Blair leads party apologies to activist

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The party high command ordered an immediate damage limitation exercise, as the controversy over his treatment brought Labour's annual conference to a disastrous end.

Mr Wolfgang was manhandled out of his seat on Thursday after shouting "nonsense" during Foreign Secretary Jack Straw's speech and was even briefly detained under the Terrorism Act when he tried to return to the hall.

When he was finally allowed in yesterday, he received a hero's welcome from delegates who gave him a standing ovation.

Amid grassroots anger that it had been one of the most stage-managed conferences ever, Mr Blair found his round of end-of-conference interviews were overshadowed by the furore. The Prime Minister told the BBC: "People are perfectly entitled to freedom of speech in our country and we should celebrate that fact and I'm really sorry about what happened to Walter and I've apologised to him."

John Reid, the Defence Secretary, told the end-of-conference rally: "I am sorry about yesterday. I was on the platform. We didn't want it. It shouldn't have happened. It's not the way we do things in here."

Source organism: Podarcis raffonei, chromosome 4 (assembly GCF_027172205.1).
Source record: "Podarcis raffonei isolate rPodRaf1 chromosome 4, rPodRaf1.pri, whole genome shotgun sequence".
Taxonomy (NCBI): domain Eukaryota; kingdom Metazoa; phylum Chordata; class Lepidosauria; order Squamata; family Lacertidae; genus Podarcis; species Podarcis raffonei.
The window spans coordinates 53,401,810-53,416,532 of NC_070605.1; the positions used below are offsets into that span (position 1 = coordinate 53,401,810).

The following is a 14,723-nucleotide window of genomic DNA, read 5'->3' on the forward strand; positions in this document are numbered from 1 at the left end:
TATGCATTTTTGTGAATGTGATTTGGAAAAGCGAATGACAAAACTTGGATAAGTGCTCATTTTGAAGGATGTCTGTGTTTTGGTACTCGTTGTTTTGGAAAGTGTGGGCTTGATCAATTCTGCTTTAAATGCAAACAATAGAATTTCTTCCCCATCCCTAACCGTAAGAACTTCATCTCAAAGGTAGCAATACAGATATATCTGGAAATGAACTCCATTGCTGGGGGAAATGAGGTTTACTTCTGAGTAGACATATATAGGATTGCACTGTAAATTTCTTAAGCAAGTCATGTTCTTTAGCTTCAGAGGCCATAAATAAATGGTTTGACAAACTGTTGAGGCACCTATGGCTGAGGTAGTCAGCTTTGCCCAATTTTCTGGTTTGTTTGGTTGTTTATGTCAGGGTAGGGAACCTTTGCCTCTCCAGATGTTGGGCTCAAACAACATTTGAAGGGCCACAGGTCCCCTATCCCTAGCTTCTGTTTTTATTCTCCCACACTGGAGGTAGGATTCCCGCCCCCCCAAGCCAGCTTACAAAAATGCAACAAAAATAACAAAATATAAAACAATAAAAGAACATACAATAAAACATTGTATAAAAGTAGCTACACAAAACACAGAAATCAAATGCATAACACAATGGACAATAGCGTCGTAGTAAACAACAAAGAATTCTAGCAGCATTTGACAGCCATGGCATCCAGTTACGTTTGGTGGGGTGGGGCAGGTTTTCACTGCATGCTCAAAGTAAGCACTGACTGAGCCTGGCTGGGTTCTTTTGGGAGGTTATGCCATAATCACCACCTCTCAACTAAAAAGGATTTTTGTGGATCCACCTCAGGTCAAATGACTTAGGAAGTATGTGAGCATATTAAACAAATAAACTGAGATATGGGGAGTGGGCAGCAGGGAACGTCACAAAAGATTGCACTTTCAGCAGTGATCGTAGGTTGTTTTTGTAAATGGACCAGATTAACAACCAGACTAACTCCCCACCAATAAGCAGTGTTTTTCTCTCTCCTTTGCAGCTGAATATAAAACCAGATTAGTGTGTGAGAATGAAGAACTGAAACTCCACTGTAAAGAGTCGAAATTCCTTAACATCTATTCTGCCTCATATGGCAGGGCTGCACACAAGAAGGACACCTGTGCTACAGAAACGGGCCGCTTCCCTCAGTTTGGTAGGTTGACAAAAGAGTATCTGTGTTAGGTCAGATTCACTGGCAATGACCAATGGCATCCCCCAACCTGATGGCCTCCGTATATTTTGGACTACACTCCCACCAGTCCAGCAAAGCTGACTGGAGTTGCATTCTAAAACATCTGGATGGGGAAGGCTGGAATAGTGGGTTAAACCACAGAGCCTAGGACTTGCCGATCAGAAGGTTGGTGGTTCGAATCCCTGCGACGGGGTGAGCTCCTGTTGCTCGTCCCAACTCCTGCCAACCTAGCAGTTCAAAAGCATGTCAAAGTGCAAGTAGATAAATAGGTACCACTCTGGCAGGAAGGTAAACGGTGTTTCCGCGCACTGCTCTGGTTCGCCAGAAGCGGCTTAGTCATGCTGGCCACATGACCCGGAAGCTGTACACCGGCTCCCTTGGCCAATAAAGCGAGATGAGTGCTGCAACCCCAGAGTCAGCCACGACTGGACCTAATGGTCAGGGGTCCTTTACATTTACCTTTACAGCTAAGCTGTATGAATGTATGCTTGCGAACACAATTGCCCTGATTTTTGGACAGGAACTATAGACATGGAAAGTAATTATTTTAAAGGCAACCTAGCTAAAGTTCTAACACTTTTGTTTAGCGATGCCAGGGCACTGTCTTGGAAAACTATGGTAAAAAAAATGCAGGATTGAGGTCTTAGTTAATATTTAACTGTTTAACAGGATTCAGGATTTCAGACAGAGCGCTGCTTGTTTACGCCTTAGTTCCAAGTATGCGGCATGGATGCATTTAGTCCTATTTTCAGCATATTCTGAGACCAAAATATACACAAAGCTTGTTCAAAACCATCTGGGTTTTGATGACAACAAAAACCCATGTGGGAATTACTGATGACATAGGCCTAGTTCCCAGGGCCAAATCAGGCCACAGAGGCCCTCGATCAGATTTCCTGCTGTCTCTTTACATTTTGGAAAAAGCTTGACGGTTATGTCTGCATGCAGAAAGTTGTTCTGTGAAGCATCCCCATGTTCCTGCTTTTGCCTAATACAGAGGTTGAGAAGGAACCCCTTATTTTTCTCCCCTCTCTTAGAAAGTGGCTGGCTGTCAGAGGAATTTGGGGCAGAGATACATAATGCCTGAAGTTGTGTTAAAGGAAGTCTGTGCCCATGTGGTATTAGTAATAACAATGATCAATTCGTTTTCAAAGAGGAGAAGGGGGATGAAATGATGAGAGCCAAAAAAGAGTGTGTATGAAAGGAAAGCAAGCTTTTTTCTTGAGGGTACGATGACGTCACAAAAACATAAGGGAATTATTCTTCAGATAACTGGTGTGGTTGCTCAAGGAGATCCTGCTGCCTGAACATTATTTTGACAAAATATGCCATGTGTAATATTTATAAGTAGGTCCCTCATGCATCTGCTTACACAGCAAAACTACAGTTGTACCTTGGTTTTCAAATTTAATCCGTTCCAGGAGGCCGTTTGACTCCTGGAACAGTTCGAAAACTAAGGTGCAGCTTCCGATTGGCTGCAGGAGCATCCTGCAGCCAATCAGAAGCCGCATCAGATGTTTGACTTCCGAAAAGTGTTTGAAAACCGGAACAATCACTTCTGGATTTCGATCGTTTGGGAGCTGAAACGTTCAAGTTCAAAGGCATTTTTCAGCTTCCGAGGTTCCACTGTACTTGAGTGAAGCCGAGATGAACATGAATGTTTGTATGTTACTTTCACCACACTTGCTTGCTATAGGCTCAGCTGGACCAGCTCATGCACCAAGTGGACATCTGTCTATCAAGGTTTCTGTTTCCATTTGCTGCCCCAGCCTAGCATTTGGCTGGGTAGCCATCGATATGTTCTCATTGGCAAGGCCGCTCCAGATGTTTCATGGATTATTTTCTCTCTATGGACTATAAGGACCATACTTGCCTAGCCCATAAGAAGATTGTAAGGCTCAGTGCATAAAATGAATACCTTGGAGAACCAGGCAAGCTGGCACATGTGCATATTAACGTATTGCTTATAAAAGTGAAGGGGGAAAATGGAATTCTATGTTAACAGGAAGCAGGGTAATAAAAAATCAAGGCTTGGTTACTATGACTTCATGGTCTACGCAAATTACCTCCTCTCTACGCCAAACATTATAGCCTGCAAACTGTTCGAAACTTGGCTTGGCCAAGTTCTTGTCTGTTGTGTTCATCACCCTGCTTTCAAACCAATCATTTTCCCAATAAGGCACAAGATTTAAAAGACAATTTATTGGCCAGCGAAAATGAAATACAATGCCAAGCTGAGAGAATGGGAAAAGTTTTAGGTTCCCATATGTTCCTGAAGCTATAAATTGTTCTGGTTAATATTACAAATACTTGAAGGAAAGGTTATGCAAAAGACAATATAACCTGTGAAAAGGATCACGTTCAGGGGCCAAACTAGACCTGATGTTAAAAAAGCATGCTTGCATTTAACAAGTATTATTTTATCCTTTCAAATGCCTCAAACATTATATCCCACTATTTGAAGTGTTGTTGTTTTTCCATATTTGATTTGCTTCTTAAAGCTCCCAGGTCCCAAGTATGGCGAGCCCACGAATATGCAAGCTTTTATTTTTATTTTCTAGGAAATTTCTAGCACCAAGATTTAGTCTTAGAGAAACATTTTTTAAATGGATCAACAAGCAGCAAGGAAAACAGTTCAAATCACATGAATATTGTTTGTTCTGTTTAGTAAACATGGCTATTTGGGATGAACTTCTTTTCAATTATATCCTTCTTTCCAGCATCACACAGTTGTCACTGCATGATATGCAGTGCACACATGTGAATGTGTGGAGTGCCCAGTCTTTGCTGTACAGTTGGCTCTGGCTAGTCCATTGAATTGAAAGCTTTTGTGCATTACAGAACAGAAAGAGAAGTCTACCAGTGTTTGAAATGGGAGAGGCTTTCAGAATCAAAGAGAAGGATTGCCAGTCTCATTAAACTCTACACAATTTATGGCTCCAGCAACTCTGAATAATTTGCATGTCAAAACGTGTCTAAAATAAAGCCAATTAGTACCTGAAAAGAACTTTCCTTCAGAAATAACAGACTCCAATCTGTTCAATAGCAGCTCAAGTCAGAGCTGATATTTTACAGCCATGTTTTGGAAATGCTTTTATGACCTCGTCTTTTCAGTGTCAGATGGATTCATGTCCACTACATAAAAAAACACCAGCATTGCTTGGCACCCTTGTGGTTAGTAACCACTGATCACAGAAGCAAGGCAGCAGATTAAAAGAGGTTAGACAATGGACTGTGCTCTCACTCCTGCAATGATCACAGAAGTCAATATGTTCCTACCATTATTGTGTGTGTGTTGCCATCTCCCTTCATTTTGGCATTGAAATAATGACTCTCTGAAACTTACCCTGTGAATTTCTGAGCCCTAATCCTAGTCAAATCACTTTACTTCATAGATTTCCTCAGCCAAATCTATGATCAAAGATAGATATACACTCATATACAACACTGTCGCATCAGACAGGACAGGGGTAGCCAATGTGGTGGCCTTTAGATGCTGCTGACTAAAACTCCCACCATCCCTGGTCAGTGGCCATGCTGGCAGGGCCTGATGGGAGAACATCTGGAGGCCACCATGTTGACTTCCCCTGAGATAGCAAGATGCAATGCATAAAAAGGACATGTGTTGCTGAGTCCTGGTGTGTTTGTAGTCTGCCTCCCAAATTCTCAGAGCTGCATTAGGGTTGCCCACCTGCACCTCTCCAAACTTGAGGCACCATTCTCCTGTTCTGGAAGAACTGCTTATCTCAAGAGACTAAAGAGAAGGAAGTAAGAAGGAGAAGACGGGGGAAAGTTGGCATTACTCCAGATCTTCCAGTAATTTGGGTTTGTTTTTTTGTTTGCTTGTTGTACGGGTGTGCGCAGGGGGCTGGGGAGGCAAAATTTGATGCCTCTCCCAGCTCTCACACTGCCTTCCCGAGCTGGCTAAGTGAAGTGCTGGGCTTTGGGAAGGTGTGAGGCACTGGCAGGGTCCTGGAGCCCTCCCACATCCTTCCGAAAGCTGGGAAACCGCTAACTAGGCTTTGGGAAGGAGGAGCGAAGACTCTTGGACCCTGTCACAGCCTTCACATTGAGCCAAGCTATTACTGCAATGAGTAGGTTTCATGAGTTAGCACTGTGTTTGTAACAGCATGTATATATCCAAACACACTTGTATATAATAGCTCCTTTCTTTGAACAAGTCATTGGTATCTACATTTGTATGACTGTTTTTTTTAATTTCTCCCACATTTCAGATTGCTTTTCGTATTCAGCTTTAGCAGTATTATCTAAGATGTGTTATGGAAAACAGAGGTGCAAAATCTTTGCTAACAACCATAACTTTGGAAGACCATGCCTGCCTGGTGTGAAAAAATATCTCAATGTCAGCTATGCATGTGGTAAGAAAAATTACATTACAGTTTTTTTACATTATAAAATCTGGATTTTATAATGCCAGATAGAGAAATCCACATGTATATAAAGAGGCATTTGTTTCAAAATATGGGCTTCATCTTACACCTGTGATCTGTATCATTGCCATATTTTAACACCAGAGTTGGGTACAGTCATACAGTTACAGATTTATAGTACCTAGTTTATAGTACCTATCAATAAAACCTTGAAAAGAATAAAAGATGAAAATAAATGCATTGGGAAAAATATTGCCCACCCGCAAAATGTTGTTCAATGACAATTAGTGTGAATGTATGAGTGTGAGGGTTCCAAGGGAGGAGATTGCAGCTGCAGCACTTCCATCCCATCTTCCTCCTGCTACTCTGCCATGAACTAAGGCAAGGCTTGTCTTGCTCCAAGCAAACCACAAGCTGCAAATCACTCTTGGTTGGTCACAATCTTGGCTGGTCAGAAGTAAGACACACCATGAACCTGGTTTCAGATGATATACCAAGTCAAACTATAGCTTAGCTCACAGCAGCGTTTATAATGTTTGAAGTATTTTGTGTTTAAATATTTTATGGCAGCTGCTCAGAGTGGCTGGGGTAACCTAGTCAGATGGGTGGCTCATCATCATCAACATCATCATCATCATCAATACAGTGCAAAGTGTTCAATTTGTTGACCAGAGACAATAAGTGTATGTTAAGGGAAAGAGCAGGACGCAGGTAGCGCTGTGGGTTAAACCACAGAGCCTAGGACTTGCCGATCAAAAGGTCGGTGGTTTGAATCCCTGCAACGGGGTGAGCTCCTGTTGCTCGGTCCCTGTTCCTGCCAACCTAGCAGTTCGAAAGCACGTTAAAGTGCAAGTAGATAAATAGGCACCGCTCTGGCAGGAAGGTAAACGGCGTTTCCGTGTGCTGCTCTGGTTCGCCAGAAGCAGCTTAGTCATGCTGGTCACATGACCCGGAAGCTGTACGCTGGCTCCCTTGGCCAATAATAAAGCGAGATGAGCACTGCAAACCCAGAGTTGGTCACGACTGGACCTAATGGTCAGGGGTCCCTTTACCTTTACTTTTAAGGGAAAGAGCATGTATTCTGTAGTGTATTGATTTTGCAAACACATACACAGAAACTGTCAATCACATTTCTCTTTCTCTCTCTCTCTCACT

Both Ian McCartney, the party chairman, and Mr Straw have also contacted Mr Wolfgang to add their apologies.

Behind the scenes, senior Labour aides were aghast over the spectacle and have ordered a review of the stewarding arrangements.

One source said: "The stewarding is done by volunteers. In this case they completely over-reacted, perhaps because of protests in previous conferences by supporters of hunting."

One of the over-zealous bouncers was named yesterday as Wallace Hobson, a former Labour councillor from South Shields, Tyne and Wear. Party colleagues declined to comment on the affair, although one described him as "nice and gentle".

After meeting Mr McCartney, Mr Wolfgang said: "The matter is closed as far as I am concerned. What isn't closed is the issue of democracy in the party, because this has been a managed conference to an even greater extent than previous conferences."

He said the lack of debate over the Iraq war had been outrageous, adding: "I am unhappy about the way the party has controlled conference in the last few years. I think it has restricted freedom of speech."

He received the backing of Labour left-wingers. John McDonnell MP, chairman of the Labour Representation Committee, said suppression of dissent was "almost endemic" within the party. He said: "We need a thorough investigation into the whole New Labour culture of intimidation."

The director of Liberty, Shami Chakrabarti, said it was evidence of the Government's attack on civil liberties. She added: "When you look at what happened to Mr Wolfgang, you get some sense of what happens when you go too far down that road."

Mark Oaten, the Liberal Democrat home affairs spokesman, said: "This is a perfect example of why ordinary law-abiding people should be worried by Labour's cavalier attitude to civil liberties. Terrorism laws are there to stop potential terrorists, not gag peaceful protesters."

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